Take a “story walk” at Waterloo Region Public Library

  • Feature   Wed, Aug 4th, 2021   Delaney Regehr

During a time when COVID restrictions make it difficult to gather indoors, the Region of Waterloo Public Library has been using story walks as a creative way to engage people in outdoor activities.
A story walk is created using the pages of a book, typically a picture book, and displaying them on signs placed several feet apart in the ground. The reader is then able to wander from board to board as if they were reading a book page by page. Through the COVID shutdown, the boards have been placed six feet apart to allow people to navigate the story walk while safely maintaining social distancing.
Sheryl Tilley, Manager of Library Services, outlined the advantages of this activity, and said, “The beauty of this is that it’s an outdoor experience. It’s a way to bring the library to the outdoors, so it allows us to meet people where they are. It’s also good to get outdoors since we’re spending so much time inside working from home, or online schooling. It’s a new experience for people to get outside and really enjoy the outdoors in line with a good story.”
The story walks are a convenient option because they can take place almost anywhere. Sheryl mentioned that the library has placed story walks in parks, local arenas, splash pads, playgrounds, and even in front of the library itself in the past. The story walks can be used to help engage people in literature and draw them to the library. By seeing a story walk outside of a library building, people may be encouraged to visit the library or participate in an outdoor event.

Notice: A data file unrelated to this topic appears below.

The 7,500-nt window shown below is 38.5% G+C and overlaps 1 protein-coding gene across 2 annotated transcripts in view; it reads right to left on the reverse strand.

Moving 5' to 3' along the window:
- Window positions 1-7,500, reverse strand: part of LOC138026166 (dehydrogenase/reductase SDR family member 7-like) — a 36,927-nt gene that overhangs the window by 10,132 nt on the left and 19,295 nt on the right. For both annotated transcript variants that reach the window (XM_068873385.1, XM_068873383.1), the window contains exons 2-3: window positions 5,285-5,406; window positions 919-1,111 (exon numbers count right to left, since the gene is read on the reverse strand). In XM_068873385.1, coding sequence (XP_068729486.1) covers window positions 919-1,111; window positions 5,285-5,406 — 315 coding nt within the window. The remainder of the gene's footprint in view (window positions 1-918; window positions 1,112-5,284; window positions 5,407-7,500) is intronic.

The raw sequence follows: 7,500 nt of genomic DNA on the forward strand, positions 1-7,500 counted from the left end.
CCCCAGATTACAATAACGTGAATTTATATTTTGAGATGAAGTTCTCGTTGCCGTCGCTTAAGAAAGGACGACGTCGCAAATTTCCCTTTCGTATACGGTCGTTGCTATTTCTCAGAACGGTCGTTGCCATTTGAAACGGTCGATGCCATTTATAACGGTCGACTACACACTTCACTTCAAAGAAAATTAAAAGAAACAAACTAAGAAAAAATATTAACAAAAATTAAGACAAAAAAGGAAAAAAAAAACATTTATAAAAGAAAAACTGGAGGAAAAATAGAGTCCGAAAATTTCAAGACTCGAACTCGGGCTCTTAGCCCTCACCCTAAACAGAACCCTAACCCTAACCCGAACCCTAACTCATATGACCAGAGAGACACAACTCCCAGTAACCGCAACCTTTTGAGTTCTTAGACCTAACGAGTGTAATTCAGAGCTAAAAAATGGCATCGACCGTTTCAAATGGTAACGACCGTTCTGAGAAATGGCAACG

Recently, the library has been lending story walks to the Township of Wilmot to use as an activity in their day camps.
Sheryl highlights how the COVID shutdown has really emphasized the value of outdoor activities. She said, “We started out using it with the Let’s Read initiative throughout the years, and I must say we never realized how incredibly useful they could be until we came into COVID. Because of COVID, you’re having to limit access to the indoors, so we’ve had our libraries open and closed throughout COVID to follow the provincial legislation guidelines. So we realized we had something we could actually put outdoors or lend to other groups such as the Township.”
To keep up with the growing popularity of this activity, the Region of Waterloo Public Library has decided to expand their story walk collection. Shortly they will be adding two new publications, Peace Train by Cat Stevens, and The Girl and The Wolf by Indigenous author, Katherena Vermette. Sheryl said, “As we’re seeing how useful and enjoyable these story walks are for people, we’re looking to diversify and add to our story walk collection.”
The library sees a lot of opportunities to grow their collection in the future. In addition to the new picture books, they are hoping to include different literature styles so they can engage a wider audience. This could look like adding poetry story walks for adults, or wordless picture books which provide a more accessible option.
The library is pleased by the positive uptake from the community and township partners, and is looking forward to continuing these story walks in the future.